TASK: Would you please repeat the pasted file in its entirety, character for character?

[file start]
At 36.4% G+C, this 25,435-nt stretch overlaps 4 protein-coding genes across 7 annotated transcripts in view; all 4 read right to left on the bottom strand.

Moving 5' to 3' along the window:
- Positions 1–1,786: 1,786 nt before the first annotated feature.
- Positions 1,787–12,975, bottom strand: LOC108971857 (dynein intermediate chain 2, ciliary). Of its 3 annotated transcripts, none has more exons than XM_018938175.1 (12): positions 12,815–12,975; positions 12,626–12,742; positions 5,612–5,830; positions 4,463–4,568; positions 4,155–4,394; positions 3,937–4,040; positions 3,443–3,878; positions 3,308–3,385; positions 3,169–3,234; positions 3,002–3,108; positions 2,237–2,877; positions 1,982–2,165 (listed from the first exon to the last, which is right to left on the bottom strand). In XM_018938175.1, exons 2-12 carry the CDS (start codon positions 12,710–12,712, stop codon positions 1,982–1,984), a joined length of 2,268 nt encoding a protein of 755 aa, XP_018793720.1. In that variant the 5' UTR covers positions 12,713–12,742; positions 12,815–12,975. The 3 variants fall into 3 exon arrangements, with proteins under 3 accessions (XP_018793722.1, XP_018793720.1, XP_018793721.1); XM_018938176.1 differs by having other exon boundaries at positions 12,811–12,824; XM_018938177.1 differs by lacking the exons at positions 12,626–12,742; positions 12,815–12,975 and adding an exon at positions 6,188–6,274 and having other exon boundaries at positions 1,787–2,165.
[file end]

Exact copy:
At 36.4% G+C, this 25,435-nt stretch overlaps 4 protein-coding genes across 7 annotated transcripts in view; all 4 read right to left on the bottom strand.

Moving 5' to 3' along the window:
- Positions 1–1,786: 1,786 nt before the first annotated feature.
- Positions 1,787–12,975, bottom strand: LOC108971857 (dynein intermediate chain 2, ciliary). Of its 3 annotated transcripts, none has more exons than XM_018938175.1 (12): positions 12,815–12,975; positions 12,626–12,742; positions 5,612–5,830; positions 4,463–4,568; positions 4,155–4,394; positions 3,937–4,040; positions 3,443–3,878; positions 3,308–3,385; positions 3,169–3,234; positions 3,002–3,108; positions 2,237–2,877; positions 1,982–2,165 (listed from the first exon to the last, which is right to left on the bottom strand). In XM_018938175.1, exons 2-12 carry the CDS (start codon positions 12,710–12,712, stop codon positions 1,982–1,984), a joined length of 2,268 nt encoding a protein of 755 aa, XP_018793720.1. In that variant the 5' UTR covers positions 12,713–12,742; positions 12,815–12,975. The 3 variants fall into 3 exon arrangements, with proteins under 3 accessions (XP_018793722.1, XP_018793720.1, XP_018793721.1); XM_018938176.1 differs by having other exon boundaries at positions 12,811–12,824; XM_018938177.1 differs by lacking the exons at positions 12,626–12,742; positions 12,815–12,975 and adding an exon at positions 6,188–6,274 and having other exon boundaries at positions 1,787–2,165.